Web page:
Project managers usually spend 70% 80% of their time communicating in one form or another. Information distribution must be "timely" and provide the "needed information." Both of these components are necessary for the message to be effective.
The work results (outcomes of project activities) and the project plan (document for project execution) are detailed in Chapter 4 of the PMBOK, and the communication management plan (the who, how, and when of project communicating) is described in Chapter 10.
The most common communication model, which you will need to know for the PMP exam, breaks down communication in terms of a sender, a receiver, and the message. The sender is the person providing the message, and the receiver is the intended recipient of the message. The message can be any of the following:
Tools and Techniques Associated with Information Distribution
The tools and techniques for information distribution include communication skills, information retrieval systems, and information distribution methods. The PMBOK elaborates further concerning the responsibilities and methodologies associated with the senders and receivers of information. It specifically states that the sender must provide information that is clear and complete. In response, the receiver must reciprocate by indicating that he or she understands the information completely. This can be done by restating the information or paraphrasing it.
Good communication skills can come in several forms, including speaking, listening, and writing. There is also a differentiation between internal communications, which involve communications with people in the project, such as other stakeholders and team members, and external communications, which occur outside of the project, including non-stakeholders or non team members.
The PMBOK also discusses formal communication, which may include structured plans and reports, versus informal communication, which takes the form of memos, notes, or short correspondence. Horizontal communication, which extends across peers, is contrasted with vertical communication, which flows up and down through the organization. You need to know all the various types of communication for the exam.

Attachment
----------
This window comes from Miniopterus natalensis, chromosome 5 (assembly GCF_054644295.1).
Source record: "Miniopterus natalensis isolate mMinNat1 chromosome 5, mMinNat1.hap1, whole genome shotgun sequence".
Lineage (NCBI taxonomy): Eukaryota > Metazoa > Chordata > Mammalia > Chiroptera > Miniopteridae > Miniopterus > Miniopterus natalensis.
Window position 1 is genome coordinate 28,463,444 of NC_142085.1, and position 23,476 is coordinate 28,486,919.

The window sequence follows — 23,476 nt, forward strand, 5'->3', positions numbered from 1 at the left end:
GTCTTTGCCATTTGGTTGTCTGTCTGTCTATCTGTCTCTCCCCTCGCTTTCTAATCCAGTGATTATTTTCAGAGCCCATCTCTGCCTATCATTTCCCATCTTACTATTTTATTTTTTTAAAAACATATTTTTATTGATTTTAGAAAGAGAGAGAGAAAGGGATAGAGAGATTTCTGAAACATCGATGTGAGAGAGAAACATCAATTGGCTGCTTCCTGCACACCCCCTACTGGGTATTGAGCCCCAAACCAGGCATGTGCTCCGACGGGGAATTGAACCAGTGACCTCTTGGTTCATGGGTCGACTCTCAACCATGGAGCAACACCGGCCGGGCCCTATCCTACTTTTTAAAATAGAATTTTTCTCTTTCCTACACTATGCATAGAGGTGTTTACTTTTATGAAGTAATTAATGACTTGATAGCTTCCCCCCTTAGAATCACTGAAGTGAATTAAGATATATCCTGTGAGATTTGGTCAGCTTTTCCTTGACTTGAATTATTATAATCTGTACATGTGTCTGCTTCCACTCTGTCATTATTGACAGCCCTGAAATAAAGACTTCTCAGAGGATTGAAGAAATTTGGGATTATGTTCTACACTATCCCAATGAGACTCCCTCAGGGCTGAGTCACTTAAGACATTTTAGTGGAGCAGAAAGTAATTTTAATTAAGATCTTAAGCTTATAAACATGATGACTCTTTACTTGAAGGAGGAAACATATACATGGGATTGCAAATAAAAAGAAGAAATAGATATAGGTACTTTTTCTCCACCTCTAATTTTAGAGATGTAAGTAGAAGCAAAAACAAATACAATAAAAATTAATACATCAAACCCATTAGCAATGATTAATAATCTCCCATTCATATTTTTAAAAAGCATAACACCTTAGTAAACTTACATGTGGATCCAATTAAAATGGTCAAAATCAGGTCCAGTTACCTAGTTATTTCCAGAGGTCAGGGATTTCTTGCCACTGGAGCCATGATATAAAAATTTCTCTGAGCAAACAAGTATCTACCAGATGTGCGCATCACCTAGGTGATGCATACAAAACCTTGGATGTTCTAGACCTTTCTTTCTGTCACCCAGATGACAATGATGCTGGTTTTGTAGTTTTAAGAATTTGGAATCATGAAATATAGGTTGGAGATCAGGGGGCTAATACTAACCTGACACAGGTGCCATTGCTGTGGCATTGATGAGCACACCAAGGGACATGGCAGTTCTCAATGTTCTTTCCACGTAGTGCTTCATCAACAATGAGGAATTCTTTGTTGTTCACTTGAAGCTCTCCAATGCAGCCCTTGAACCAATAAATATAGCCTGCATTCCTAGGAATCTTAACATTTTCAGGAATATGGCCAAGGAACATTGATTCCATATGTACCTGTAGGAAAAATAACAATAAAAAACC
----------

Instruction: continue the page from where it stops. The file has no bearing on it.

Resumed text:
Information Retrieval Systems
Information retrieval systems come in a multitude of forms. One of the more cutting-edge technologies is the use of a database system and an FTP site to allow participants to download and upload information 24 hours a day, 7 days a week by logging on through the Internet. This is frequently referred to as an electronic project management office (EPMO). Another technique includes the use of a manual project notebook, which is a repository for all documents, communications, status reports, and other various documents associated with the project.
Information Distribution Techniques
The last tool and technique for information distribution involves methods for getting the information to people so they can stay updated. There's no limit to how information is provided to the team and other stakeholders. Some common methods include the following:
Outputs from Information Distribution
Information distribution has only three project outputs, so they are relatively easy to remember: records, reports, and presentations. Project records is just another term for information and documents. Therefore, it includes any formal or informal documentation associated with the project. The PMBOK recommends that this information be kept in the project notebook.
The project reports include the team status reports, the deliverables, and the action item updates, which are formal documents associated with the project. These are different from records because they are strictly formal documents.
Project presentations involve a speaker or facilitator and the presentation of information in a formal or informal setting. These presentations comprise a key, frequent method for keeping everyone informed, and they encourage buy-in from the participants.